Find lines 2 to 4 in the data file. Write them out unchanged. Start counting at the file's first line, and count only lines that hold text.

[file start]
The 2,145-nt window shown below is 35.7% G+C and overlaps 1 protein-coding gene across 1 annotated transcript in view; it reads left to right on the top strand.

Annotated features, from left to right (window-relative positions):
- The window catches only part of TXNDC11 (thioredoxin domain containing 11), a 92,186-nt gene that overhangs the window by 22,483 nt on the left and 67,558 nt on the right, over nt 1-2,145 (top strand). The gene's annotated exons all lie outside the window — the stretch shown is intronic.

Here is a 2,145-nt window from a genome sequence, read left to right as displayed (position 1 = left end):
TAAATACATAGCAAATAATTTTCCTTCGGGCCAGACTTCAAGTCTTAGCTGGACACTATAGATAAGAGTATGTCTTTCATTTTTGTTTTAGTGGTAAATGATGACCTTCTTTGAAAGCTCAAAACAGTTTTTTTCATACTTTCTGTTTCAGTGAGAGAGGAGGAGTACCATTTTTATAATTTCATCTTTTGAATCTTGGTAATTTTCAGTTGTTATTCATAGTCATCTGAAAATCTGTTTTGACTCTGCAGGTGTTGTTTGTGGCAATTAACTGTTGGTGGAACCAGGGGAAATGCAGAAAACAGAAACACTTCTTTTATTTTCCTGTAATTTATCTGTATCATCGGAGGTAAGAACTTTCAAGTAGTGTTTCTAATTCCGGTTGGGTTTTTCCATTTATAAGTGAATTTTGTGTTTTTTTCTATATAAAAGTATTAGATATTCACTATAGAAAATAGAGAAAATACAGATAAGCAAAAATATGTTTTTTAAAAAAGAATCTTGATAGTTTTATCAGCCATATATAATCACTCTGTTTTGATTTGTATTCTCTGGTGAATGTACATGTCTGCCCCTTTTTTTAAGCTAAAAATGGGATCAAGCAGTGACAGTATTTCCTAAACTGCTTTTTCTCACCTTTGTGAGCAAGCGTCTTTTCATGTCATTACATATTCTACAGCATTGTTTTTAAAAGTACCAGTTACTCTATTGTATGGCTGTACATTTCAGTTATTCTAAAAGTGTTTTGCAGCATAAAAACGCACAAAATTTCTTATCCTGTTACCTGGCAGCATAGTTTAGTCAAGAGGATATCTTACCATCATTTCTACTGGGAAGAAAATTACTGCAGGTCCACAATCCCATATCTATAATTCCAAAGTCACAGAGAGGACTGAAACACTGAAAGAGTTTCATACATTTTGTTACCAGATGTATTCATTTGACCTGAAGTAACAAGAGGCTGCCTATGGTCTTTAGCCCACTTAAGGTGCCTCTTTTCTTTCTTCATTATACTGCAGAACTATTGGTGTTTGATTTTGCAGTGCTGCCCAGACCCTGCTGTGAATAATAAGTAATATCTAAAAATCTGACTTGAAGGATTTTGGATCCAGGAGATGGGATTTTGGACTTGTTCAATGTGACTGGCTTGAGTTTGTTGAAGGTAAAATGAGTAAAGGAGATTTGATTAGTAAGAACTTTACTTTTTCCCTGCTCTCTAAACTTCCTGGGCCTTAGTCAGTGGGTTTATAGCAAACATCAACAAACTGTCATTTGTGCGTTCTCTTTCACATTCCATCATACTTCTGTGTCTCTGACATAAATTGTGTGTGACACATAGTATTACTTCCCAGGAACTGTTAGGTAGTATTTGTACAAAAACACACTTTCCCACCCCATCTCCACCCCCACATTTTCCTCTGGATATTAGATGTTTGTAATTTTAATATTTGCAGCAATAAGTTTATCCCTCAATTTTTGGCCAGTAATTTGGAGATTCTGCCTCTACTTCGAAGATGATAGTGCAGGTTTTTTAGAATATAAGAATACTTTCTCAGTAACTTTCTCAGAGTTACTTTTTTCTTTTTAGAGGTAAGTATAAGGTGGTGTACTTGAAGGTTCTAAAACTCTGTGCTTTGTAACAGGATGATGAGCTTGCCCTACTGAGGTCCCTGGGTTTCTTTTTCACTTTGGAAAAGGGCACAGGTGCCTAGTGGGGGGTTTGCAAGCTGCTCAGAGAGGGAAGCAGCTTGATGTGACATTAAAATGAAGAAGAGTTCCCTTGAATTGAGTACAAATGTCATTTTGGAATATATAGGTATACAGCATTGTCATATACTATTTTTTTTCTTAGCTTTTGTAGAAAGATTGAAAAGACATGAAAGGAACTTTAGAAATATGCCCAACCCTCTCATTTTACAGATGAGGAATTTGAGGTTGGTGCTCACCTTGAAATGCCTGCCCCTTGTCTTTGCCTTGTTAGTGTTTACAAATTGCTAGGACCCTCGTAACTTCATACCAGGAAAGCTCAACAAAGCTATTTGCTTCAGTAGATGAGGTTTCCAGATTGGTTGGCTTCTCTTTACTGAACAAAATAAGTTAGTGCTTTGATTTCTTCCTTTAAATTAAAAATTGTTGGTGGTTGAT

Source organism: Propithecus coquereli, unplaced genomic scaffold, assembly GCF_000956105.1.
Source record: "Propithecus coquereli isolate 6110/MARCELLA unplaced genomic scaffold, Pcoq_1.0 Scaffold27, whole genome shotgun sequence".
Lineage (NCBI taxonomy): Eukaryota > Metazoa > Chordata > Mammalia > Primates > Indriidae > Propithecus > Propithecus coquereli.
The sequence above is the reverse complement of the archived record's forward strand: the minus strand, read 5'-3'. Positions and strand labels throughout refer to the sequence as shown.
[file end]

Annotated features, from left to right (window-relative positions):
- The window catches only part of TXNDC11 (thioredoxin domain containing 11), a 92,186-nt gene that overhangs the window by 22,483 nt on the left and 67,558 nt on the right, over nt 1-2,145 (top strand). The gene's annotated exons all lie outside the window — the stretch shown is intronic.

Here is a 2,145-nt window from a genome sequence, read left to right as displayed (position 1 = left end):